My theory on Human Behavior

I think that a lot of human behavior is driven by the desire to simplify continuous (or very close to continuous) values into a binary system. Let's call it the tendency to binarize.

Let's start with an evolutionary perspective. First note that the ability to make decisions is a very advantageous one as there are essentially always two basic two decisions that result in varying in usefulness outcomes - do nothing and conserve energy, move to obtain energy. Thus with this view intelligence and its growth would be a very helpful tool. This idea of intelligence is supported by the concept of logic arising out of a social context (see this great vsauce video: as logic helps organisms make better decisions.

This is further evidenced by looking at human organization. Us humans tend to form groups based on identity. Thus we simplify the essentially infinite (in our perspective) number of people we meet into having a characteristic or not having it. We can see this in the consistent rise of 2 party systems, education/success, culture and even very early in our history with families and religion: even though others may be 99% like you or practice almost everything you do, they are simplified into being the outsider/bad group. Even the modern dominance of individualism can be seen as a manifestation of this lens. By making the individual the only in-group, they make deciding the split much easier: everything else is the out-group. We also see this tendency a lot in our modern society from the proliferation of echo-camber algorithms on social media to the desire of easy rankings (think product stars, tier lists, product labels etc). Thus there arises the problem of seeing the world solely through binary lens.

On an idealistic level, the demarcation of in and out is highly arbitrary. Thus for greater truth we wouldn't want to be doing this senseless creating of "truth". On a practical level, this brings issues of communication and oversimplification.

The issue of communication stems from the demarcation of in and out group being arbitrary. Thus when trying to convey where that line is to others, it becomes difficult to quantify, if even possible. In addition, there are factors like personal preference, factors to consider (definitional), weights, etc. This then leaves everyone disconnected from one another as the meaning of what is trying to be conveyed is interpreted differently. This is especially problematic for a world as connected as ours. If person B misconstrues person A and then sends that to people CF, and then do the same, then by the end this will result in horrible disconnects (just consider the classic game of telephone but even more exponential; in case you don't know what I 'm talking about: Therefore the polarization of society we see today may be contributed to immediately by binarization and subsequently by communication issues. A double whammy.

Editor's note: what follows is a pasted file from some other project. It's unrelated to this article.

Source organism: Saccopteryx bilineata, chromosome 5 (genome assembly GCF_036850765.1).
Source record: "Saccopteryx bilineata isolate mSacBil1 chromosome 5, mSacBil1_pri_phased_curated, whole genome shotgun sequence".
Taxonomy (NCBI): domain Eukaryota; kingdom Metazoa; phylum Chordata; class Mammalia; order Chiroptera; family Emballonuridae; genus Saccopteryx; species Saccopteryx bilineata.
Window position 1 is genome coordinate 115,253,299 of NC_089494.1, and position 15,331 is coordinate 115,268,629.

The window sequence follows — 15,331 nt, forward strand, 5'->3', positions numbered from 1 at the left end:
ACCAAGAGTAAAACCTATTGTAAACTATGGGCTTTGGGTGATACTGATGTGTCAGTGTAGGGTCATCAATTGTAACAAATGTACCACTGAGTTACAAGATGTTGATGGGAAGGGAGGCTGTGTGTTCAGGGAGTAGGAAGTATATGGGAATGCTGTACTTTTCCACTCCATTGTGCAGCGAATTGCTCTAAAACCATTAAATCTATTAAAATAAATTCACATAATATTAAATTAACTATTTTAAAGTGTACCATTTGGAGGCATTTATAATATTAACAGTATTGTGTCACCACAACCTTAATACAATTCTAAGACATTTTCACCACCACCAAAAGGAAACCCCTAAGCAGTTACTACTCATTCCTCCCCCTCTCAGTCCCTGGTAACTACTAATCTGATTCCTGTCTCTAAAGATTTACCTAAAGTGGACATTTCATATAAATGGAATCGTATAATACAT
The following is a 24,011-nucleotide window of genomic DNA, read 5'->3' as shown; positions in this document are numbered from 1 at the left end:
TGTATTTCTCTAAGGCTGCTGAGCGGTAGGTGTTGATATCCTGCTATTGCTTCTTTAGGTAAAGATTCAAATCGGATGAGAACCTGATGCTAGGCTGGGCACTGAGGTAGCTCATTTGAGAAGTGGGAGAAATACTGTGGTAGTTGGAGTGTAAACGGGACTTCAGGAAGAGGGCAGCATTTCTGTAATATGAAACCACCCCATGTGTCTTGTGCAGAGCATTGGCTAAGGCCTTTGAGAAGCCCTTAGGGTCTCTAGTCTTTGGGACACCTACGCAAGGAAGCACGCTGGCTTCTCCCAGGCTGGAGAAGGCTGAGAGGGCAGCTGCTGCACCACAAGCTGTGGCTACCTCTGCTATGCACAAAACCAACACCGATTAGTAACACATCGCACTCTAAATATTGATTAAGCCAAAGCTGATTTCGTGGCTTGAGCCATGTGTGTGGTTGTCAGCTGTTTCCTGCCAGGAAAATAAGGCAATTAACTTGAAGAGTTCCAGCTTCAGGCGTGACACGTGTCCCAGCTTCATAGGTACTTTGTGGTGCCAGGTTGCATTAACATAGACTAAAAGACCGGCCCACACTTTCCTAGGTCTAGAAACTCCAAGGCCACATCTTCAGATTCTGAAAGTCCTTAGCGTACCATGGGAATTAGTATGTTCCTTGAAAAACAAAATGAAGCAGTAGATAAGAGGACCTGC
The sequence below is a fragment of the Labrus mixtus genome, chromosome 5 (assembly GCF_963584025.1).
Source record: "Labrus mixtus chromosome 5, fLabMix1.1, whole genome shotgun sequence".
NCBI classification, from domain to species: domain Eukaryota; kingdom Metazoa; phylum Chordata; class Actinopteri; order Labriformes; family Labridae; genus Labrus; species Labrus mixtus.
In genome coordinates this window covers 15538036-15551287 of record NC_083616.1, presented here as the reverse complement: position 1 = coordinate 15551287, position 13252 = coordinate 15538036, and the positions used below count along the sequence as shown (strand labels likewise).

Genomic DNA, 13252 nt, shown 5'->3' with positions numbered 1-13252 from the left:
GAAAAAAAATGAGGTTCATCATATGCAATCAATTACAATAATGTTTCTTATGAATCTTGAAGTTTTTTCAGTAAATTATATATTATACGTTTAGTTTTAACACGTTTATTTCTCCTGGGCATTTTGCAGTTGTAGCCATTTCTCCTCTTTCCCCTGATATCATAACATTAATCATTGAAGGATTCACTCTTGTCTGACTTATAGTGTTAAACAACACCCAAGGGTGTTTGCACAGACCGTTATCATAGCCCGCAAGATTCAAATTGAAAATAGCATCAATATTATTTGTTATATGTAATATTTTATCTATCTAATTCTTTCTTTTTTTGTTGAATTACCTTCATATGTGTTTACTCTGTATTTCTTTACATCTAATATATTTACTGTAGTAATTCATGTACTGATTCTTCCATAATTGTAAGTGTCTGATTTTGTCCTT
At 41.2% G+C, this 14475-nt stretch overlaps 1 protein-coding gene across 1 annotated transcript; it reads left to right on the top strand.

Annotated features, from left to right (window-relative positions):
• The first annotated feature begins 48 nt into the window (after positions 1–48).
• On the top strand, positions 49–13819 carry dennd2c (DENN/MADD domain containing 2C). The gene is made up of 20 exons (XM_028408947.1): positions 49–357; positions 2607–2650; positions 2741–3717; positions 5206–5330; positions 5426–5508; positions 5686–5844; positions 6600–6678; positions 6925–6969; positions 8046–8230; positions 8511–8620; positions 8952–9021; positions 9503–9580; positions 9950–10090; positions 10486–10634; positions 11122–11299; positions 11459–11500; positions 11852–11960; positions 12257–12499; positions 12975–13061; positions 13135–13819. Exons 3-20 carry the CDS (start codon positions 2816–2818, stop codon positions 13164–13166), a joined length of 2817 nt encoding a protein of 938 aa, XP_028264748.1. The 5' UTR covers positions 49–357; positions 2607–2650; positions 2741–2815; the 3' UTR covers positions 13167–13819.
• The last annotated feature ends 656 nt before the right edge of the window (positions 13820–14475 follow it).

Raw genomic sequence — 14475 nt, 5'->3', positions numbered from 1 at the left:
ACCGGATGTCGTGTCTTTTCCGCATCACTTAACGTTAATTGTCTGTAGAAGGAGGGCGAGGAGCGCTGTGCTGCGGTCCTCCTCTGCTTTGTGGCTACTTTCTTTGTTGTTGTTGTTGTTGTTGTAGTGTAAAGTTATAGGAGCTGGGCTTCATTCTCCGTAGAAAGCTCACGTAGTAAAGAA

This issue also leads to oversimplification. By converting potentially multiple continuous factors into simple in and out groups results in a great loss of data, thereby reducing understanding. Having a complete understanding of complex issues is very important, especially if making a significant decision. For instance, the goodness of companies is a highly complex issue. In response to this, we see a lot of internet guides trying to binarize them into good and bad. Many would consider Google to be a good company overall for their high use of renewable energy. However, if people consider water of privacy or something else Google is lacking in to be more important than renewable energy, then Google would be bad. Thus people are twisted into believing the wrong thing.

Perhaps on a realistic level, it is impossible to not binarize as by my own ideas on free will ( we are limited in our abilities, including information processing. However as we move into an increasing connected and global world, the issue of communication and understanding (complex issues are only going to rise in number) are going to only increase in importance, thus I believe we should at the very least try and maybe humanity can overcome greater obstacles than we could otherwise.

Some final remarks I'd like to add are suggestions on overcoming the issues. One could stop using social media, or at least those with echo-chamber algorithms. One could also ensure that you go back to the source when spreading information. For oversimplification, simply give the raw facts and then engage in discourse over importance and then come to a decision. I'd also like to add that when I believed in binary free-will, I attributed this tendency to laziness. However, a philosophical limitation would also work.

Update: Oh WOW, I read this blog post for the first time and I didn't realize how much it aligned with this article: There still are some arguments that I want to think over, but I mostly agreed with this.

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